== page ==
O send out thy light and thy truth: let them lead me; let them bring me unto thy holy hill, and to thy tabernacles. Psalms 43:3

And as all have not faith, seek ye diligently and teach one another words of wisdom; yea, seek ye out of the best books words of wisdom; seek learning, even by study and also by faith. D&C 88:118

The kids

The kids

Thursday, July 25, 2013

Homeschool Programming Java/Android- Schoolhouse Review

 photo logo_zpsfc09b7b4.jpgWhen I was younger, I wanted to be a computer programmer when I grew up. I remember playing with the very rudimentary programs for children but I wasn’t learning enough to ACTUALLY program. Tiger, likewise, has an interest in programming. He has done some programming with Small Basic but wanted more. When the opportunity to review a new computer programming product came up, Tiger jumped at the chance to learn Java and Android programming with the TeenCoder Java Series from Homeschool Programming. Homeschool Programming offers several programming courses on Java, website making, visual basic, C#, and more. 

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I received the Java Programming (1st Semester), Android Programming (2nd Semester), and 2 optional instructional DVDs for review.  The TeenCoder Java series is a self-study course intended for 9-12th graders who are interested in learning the Java language, may need a computer course for high school, are possibly interested in taking the AP computer science exam, or are interested in computer programming as a career. It can also be used by adults or younger students if they are motivated, can understand some pre-algebra or algebra, and have a parent who is willing to jump in and assist if necessary. Because of Tiger’s previous exposure to programming, I figured he would be ok in this course. I was right, although it was challenging for him.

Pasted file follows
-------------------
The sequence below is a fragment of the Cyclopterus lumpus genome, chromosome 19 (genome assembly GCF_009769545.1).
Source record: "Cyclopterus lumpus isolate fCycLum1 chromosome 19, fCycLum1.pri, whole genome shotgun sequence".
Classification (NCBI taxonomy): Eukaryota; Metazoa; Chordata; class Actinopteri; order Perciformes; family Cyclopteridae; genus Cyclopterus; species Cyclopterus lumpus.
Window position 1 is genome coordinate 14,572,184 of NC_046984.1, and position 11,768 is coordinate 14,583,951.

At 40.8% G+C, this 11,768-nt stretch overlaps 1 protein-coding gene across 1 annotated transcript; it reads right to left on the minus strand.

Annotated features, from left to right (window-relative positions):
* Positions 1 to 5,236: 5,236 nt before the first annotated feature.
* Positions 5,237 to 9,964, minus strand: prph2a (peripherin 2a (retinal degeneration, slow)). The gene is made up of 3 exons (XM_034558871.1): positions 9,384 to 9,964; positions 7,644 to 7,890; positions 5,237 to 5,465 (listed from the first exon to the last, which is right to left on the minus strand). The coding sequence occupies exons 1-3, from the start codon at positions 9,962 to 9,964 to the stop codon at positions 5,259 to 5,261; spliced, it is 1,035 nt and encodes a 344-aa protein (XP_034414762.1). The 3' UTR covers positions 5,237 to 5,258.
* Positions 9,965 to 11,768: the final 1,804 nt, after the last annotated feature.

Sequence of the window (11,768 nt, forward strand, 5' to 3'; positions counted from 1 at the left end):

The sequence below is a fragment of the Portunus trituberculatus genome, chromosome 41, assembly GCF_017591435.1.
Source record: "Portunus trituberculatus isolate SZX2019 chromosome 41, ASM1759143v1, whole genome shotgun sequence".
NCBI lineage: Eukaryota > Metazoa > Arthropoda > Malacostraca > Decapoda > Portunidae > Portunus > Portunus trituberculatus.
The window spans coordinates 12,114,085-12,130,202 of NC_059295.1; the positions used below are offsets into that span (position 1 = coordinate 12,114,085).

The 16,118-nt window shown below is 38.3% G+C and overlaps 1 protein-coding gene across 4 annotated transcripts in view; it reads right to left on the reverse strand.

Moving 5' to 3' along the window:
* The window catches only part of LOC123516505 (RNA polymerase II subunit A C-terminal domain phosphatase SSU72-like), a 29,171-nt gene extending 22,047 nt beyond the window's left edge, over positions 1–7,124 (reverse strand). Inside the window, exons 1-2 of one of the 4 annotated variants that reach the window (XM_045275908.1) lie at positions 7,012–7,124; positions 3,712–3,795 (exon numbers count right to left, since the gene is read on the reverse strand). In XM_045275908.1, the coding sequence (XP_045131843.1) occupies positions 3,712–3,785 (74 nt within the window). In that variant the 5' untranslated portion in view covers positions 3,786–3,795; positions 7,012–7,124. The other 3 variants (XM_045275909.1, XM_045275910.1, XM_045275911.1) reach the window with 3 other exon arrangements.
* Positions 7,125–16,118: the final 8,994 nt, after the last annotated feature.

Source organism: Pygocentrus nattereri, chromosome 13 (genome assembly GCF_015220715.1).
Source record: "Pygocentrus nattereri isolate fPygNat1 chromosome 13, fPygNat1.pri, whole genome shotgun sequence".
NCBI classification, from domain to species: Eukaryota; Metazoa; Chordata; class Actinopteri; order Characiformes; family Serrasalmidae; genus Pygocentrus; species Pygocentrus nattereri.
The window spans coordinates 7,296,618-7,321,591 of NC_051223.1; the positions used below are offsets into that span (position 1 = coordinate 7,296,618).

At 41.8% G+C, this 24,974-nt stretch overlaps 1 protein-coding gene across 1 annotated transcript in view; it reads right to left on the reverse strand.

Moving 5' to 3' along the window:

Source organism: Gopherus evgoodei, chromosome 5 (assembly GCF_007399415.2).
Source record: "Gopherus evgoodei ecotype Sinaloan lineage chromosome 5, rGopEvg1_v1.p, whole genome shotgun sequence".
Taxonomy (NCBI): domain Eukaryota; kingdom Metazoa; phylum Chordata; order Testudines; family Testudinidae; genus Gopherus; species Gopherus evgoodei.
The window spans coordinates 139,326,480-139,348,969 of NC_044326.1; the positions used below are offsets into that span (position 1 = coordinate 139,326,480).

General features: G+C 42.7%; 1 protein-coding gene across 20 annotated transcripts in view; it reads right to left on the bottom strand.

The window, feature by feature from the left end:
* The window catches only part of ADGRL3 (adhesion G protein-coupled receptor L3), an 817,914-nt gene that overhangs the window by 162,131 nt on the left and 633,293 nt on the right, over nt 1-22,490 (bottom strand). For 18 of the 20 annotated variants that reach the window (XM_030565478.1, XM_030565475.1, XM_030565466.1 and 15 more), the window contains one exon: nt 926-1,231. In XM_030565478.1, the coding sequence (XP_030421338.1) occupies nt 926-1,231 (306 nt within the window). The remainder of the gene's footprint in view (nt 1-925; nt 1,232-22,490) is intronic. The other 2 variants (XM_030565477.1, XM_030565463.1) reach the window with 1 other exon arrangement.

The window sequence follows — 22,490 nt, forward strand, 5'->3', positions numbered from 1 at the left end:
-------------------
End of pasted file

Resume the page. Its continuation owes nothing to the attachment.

Java Programming assumes that a student has no programming knowledge but has a basic understanding of how to navigate files and folders, run programs, and have basic computer operating knowledge. In Tiger’s case, he didn’t understand navigating file directories before beginning (he only knew how to navigate folders through the Start menu or desktop folders). This caused a minor hiccup for him. Once I taught him the skill of file navigation, he was off and running. Each text is intended to be used for a semester. The two books within the series build on each other, so it is advisable to use the Java semester and then continue on to the Android programming. 

Setup was fairly easy. First I installed a small packaged from Homeschool Programming that contained my student manuals, solution guides, student menu. The student menu contains the activities, activity source code for some of the more complex codes, and bonus materials. The Bonus Materials in the Java programming portion include a few extra lessons as well as information on preparing for the AP Computer Programming exam. The Android materials include the solutions, activity source code, activity instructions, and some supplemental documents for a few of the activities. The Solution menus contain multiple choice tests on each chapter and solutions to activities. Both the Java and Android courses require the installation of free 3rd party programming utilities. The installation is covered in the text. Instructions for installation, or to learn about Eclipse and Java Development Kit, can also be found here. The lessons give very clear instructions on how to install the programs. The only caveat was the command prompts at the beginning of the Java lessons which I needed to help Tiger with. If I had not had a very rudimentary knowledge of command prompts or the previous instructions in the installation hadn’t been followed exactly, I would have been frustrated. I didn’t realize at the time, but there is a PDF document dealing with command prompts on the website that would have been helpful for Tiger.